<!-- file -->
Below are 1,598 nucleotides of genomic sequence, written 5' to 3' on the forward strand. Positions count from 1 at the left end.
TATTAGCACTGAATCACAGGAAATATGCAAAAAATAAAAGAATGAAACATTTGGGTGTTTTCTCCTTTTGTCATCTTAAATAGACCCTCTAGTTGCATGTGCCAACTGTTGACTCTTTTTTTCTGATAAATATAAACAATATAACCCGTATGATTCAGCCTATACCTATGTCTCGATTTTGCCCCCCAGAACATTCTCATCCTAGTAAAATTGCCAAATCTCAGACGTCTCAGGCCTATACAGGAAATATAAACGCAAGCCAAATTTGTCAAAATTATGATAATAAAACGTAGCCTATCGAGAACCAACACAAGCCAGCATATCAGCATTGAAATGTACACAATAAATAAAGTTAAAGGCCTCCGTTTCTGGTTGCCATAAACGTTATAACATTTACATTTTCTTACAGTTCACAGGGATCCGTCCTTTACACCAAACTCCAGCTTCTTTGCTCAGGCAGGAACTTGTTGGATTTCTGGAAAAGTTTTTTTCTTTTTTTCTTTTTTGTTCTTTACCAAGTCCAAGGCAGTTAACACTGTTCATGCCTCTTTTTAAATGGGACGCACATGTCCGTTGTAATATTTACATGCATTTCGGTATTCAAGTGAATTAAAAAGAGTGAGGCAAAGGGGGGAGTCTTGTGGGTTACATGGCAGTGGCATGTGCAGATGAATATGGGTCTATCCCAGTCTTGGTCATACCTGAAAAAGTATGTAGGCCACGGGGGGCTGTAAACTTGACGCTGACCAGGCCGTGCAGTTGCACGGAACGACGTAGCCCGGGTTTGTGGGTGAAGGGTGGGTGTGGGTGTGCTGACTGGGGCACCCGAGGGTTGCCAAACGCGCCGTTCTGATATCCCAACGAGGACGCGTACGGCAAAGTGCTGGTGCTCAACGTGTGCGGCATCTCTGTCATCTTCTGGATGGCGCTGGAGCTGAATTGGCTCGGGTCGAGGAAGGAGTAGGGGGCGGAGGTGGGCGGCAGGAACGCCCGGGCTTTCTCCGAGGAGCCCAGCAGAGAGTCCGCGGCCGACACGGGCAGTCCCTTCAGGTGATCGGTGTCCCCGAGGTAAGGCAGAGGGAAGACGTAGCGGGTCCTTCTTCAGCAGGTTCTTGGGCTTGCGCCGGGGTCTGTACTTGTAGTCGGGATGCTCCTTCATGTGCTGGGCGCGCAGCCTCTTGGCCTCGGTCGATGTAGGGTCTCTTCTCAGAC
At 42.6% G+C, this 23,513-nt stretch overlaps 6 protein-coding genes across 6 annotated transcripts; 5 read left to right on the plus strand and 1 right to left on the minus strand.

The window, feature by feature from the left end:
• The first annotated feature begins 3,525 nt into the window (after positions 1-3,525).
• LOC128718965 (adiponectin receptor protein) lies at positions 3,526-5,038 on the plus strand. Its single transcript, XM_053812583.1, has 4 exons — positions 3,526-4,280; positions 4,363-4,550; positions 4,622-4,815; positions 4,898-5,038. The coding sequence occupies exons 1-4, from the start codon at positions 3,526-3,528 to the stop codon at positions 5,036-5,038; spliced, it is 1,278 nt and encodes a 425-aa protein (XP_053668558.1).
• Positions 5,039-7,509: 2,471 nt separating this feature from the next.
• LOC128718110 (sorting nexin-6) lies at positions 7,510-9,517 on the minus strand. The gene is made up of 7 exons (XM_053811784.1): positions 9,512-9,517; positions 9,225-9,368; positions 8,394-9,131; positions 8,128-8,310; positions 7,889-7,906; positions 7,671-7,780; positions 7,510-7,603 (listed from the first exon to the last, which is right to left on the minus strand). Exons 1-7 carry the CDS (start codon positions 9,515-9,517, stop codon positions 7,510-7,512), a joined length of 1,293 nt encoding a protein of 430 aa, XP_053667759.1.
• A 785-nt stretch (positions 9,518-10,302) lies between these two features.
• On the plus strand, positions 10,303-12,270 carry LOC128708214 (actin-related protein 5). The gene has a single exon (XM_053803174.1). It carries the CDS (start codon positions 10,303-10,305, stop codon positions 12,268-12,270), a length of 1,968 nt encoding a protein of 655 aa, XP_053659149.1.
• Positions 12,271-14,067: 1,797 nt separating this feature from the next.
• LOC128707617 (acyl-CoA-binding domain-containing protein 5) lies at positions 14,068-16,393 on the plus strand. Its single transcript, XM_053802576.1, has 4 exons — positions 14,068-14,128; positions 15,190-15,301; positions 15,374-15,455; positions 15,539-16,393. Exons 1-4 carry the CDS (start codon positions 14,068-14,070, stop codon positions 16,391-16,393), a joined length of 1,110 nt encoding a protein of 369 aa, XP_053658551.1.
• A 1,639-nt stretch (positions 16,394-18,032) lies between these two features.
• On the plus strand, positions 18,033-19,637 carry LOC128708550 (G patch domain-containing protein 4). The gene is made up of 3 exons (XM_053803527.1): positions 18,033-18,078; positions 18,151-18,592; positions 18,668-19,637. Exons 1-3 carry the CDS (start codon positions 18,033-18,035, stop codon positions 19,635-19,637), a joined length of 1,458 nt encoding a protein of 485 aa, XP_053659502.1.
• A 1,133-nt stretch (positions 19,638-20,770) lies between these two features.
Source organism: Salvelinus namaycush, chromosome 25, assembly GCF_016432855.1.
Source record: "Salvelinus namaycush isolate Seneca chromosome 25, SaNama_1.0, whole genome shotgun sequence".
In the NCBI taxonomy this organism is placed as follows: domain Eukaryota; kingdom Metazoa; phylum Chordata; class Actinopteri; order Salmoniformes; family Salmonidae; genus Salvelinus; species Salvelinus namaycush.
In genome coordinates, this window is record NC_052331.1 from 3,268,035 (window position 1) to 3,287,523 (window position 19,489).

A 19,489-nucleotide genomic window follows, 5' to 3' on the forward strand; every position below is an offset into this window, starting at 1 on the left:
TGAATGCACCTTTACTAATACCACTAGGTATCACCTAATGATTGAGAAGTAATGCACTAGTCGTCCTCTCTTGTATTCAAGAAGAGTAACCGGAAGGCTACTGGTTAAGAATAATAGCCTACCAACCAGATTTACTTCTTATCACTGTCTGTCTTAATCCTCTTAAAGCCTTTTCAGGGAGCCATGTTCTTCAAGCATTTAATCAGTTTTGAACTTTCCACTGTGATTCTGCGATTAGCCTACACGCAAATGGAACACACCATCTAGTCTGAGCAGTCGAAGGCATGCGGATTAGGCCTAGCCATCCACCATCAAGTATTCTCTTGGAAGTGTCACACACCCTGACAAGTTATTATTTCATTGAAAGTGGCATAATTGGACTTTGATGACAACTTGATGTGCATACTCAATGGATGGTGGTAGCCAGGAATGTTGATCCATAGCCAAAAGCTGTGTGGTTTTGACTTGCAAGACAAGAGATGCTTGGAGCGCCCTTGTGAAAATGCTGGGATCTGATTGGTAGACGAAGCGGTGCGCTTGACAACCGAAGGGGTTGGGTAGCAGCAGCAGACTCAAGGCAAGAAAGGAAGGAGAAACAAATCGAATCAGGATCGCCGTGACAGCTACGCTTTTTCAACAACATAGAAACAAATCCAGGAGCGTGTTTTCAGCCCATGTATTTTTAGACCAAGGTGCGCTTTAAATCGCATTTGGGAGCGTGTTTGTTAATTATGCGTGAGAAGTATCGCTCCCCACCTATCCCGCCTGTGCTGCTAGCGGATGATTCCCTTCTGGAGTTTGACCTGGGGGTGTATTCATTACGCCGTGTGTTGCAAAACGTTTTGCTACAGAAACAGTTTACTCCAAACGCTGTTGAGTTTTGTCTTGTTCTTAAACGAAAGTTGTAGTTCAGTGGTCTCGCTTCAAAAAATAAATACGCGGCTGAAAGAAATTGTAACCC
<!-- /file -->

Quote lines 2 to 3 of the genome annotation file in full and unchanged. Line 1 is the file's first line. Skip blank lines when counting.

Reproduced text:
TATTAGCACTGAATCACAGGAAATATGCAAAAAATAAAAGAATGAAACATTTGGGTGTTTTCTCCTTTTGTCATCTTAAATAGACCCTCTAGTTGCATGTGCCAACTGTTGACTCTTTTTTTCTGATAAATATAAACAATATAACCCGTATGATTCAGCCTATACCTATGTCTCGATTTTGCCCCCCAGAACATTCTCATCCTAGTAAAATTGCCAAATCTCAGACGTCTCAGGCCTATACAGGAAATATAAACGCAAGCCAAATTTGTCAAAATTATGATAATAAAACGTAGCCTATCGAGAACCAACACAAGCCAGCATATCAGCATTGAAATGTACACAATAAATAAAGTTAAAGGCCTCCGTTTCTGGTTGCCATAAACGTTATAACATTTACATTTTCTTACAGTTCACAGGGATCCGTCCTTTACACCAAACTCCAGCTTCTTTGCTCAGGCAGGAACTTGTTGGATTTCTGGAAAAGTTTTTTTCTTTTTTTCTTTTTTGTTCTTTACCAAGTCCAAGGCAGTTAACACTGTTCATGCCTCTTTTTAAATGGGACGCACATGTCCGTTGTAATATTTACATGCATTTCGGTATTCAAGTGAATTAAAAAGAGTGAGGCAAAGGGGGGAGTCTTGTGGGTTACATGGCAGTGGCATGTGCAGATGAATATGGGTCTATCCCAGTCTTGGTCATACCTGAAAAAGTATGTAGGCCACGGGGGGCTGTAAACTTGACGCTGACCAGGCCGTGCAGTTGCACGGAACGACGTAGCCCGGGTTTGTGGGTGAAGGGTGGGTGTGGGTGTGCTGACTGGGGCACCCGAGGGTTGCCAAACGCGCCGTTCTGATATCCCAACGAGGACGCGTACGGCAAAGTGCTGGTGCTCAACGTGTGCGGCATCTCTGTCATCTTCTGGATGGCGCTGGAGCTGAATTGGCTCGGGTCGAGGAAGGAGTAGGGGGCGGAGGTGGGCGGCAGGAACGCCCGGGCTTTCTCCGAGGAGCCCAGCAGAGAGTCCGCGGCCGACACGGGCAGTCCCTTCAGGTGATCGGTGTCCCCGAGGTAAGGCAGAGGGAAGACGTAGCGGGTCCTTCTTCAGCAGGTTCTTGGGCTTGCGCCGGGGTCTGTACTTGTAGTCGGGATGCTCCTTCATGTGCTGGGCGCGCAGCCTCTTGGCCTCGGTCGATGTAGGGTCTCTTCTCAGAC
At 42.6% G+C, this 23,513-nt stretch overlaps 6 protein-coding genes across 6 annotated transcripts; 5 read left to right on the plus strand and 1 right to left on the minus strand.